Blow Dry Like a Pro

Happy Thursday guys! I just got home from account meetings in Pennsylvania this afternoon. It was a productive trip but two days away from Juliana was tough; my trips are usually just over 24 hours so this one felt long. With a customer conference starting at 7:30am (ya’ll get this–breakfast was 6:30-7:30…I’m not big on skipping meals, but sleep wins in cases like this!) I was extra pressed for time. Luckily I’ve honed my makeup routine to under five minutes and have a blow dry method that takes about the same.

Before going into a step-by-step, I want to say that learning to dry my hair correctly and efficiently took a little time, research and practice to master. Some of the things I read were helpful and some weren’t. If you’ve struggled to style your hair when blowing it out, know this is very common (and the reason blow dry bars charge $40). I’ve found there are a couple key things, bolded below, that make the difference between a decent dry job and a bombshell blow out.

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Step One: Wash your hair with a clarifying shampoo like this and follow up with a highly moisturizing conditioner. Clarifying shampoo raises the cuticles, making hair better able to absorb moisture from the conditioner. Once a week, use a mask in place of conditioner. There are lots of great options in various price ranges (my favorite budget one here, mid-price one here and splurge here). The directions will usually say to leave in for five minutes, but ten to fifteen is ideal. I put the mask in and clip my hair up, then wash my face, shave, etc. before washing it out.

Step Two: Comb your hair and while still soaking wet follow up with a silicone defrizzer, focusing on the lower half and avoiding the roots. I love this one because it doubles as a heat protectant. Less is more with this stuff; squeeze a small pump into your palm, rub your hands together, and lightly gloss over hair.

Step Three: Let your hair air dry until about 65% dry. If you have to be somewhere soon, grab Bounty paper towels and blot your hair dry. Paper towels are much more absorbent than regular towels, but more importantly they don’t “rough up” your hair (raise the cuticle), adding frizz the way a regular towel does.

Step Four: Spray your roots with a volumizing salt spray, then proceed to blow dry. The brush and dryer you use make all the difference. If there is one styling tool to invest in, it’s a blow dryer. A quality one makes a huge difference not only with eliminating frizz/adding shine but also in reducing drying time. When shopping, look for an ionic blow dryer with ceramic or tourmaline. An ionic dryer produces negative ions that surround your hair, cutting frizz and pulling the water out faster. I’ve had this one for four years and absolutely love it! When drying, make sure to use the nozzle attachment to direct heat properly. As far as what round brush to use, I’ve found a tourmaline brush with a hollow center is best for quick drying and added shine. Heat essentially turns a metal brush into a loose curling wand–perfect for adding bombshell waves to your blow out. To blow dry, grab a section of hair the size that fits on the brush. Put the brush in at the root, then pull it down to the ends and start to dry as you roll it back up, concentrating from roots to halfway down. Start to unroll the brush back to the ends, twisting as you pull it out. This creates a spiral curl:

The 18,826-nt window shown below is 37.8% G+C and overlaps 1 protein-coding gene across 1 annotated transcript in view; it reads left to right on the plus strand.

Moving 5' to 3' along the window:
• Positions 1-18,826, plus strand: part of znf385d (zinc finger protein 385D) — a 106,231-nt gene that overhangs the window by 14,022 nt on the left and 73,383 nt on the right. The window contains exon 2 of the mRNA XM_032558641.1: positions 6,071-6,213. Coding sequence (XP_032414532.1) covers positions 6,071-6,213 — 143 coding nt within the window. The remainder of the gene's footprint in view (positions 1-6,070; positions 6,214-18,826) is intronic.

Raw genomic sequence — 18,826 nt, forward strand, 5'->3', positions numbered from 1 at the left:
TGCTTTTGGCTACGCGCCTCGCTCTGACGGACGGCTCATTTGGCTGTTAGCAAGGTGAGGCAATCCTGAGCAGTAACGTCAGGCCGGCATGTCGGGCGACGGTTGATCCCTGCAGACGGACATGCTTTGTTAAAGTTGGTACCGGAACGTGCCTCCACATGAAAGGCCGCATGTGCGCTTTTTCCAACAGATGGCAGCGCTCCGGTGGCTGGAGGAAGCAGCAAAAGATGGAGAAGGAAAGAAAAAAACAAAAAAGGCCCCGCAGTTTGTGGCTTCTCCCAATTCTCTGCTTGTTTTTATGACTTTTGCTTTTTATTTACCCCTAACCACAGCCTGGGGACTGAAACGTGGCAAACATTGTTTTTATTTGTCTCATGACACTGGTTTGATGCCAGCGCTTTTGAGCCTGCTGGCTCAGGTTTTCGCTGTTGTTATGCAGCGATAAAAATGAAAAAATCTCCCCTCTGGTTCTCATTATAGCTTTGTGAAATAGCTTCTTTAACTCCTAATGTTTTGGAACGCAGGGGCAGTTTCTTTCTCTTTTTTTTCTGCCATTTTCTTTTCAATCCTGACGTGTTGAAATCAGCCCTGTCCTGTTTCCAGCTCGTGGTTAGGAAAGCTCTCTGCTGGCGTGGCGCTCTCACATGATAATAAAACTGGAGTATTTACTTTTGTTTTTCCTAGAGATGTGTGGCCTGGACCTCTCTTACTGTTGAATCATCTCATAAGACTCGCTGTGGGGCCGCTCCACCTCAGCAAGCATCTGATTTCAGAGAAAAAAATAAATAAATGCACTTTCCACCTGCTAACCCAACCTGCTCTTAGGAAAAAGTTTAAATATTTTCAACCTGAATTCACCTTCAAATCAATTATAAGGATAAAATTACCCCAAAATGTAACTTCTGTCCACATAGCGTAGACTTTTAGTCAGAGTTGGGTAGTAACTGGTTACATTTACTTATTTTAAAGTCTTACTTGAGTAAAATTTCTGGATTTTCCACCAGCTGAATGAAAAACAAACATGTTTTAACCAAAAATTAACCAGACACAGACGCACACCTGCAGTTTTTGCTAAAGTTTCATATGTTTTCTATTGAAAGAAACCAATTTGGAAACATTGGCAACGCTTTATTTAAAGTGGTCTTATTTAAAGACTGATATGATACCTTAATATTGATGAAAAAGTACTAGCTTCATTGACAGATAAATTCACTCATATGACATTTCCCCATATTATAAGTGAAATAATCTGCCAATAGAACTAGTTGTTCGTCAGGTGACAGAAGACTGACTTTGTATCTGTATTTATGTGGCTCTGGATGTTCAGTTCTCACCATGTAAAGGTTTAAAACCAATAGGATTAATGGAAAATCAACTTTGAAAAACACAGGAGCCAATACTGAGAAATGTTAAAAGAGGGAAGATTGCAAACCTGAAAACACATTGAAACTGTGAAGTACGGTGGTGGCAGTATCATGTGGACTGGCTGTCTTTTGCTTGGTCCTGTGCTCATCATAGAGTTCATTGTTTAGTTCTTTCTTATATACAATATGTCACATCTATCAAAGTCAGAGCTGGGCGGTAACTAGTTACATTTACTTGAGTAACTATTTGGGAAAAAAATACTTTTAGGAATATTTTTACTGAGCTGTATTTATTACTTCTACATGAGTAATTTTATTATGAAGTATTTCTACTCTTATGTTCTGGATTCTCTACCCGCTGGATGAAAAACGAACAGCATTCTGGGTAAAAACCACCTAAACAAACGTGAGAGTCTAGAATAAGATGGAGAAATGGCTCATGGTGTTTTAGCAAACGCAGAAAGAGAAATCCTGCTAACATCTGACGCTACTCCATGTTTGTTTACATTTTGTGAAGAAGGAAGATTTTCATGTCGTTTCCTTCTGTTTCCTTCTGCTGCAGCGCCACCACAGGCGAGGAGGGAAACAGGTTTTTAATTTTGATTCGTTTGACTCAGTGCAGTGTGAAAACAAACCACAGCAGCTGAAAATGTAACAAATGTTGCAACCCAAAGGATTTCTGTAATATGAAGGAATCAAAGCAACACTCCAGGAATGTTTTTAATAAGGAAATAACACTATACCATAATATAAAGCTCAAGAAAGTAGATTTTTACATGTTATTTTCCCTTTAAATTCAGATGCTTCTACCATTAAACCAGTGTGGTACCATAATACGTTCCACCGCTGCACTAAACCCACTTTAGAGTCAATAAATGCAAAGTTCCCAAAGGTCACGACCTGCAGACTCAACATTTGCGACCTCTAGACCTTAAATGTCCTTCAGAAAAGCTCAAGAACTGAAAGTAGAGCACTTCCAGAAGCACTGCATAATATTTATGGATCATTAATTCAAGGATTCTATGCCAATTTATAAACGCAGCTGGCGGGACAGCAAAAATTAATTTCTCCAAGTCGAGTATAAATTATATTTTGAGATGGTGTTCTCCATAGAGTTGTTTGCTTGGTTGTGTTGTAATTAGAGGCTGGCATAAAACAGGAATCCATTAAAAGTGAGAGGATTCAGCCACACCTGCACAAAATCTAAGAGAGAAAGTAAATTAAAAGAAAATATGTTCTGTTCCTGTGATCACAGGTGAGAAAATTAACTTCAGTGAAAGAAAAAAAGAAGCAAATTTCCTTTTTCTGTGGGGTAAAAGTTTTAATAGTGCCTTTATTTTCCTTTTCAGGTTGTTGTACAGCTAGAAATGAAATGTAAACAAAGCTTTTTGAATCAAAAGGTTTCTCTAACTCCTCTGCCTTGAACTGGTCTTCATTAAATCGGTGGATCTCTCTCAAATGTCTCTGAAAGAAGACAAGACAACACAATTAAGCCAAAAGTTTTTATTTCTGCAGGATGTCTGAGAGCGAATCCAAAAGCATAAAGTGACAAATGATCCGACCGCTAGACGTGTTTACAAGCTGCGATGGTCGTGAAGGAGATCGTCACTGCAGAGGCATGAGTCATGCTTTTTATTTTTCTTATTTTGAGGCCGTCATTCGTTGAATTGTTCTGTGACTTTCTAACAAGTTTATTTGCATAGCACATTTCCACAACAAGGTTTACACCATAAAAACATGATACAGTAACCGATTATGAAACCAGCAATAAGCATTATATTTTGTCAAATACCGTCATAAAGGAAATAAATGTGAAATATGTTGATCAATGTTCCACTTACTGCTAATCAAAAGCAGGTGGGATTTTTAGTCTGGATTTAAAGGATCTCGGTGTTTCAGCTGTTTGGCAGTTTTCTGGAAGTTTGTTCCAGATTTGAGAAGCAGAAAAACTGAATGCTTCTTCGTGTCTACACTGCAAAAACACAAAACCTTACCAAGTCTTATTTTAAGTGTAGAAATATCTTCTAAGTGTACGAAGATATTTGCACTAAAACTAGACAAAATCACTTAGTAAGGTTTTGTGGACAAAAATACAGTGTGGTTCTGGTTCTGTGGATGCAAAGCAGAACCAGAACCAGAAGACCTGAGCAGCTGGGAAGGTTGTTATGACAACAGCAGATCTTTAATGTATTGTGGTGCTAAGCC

(As you guys can tell, that’s someone else, not me in this picture :).)

If your hair is naturally curly and/or frizzy, maintain tension with the brush the whole time heat is on it. If you lose your brush’s grip, direct the dryer away for a second until you can regain that tension. Section by section, dry the rest of your hair. Tip: start with face-framing sections in the front; your arms may be tired by the time you get to the back and this way your effort is where it matters most.

Step Five: When done, run a Mason-Pearson style brush through your hair and style with fingers as needed. Take a tiny pump of shine serum in your palm, rub hands together, and lightly feather into hair. A little goes a long way; to make your blowout last three days, go lightly on product so it doesn’t weigh your hair down.

And there you have it! My five step, five minute blow out. It may take a couple times to perfect, but learning to blow your hair out is like learning to ride a bike–once it clicks, it’s a skill you’ve got your whole life 🙂






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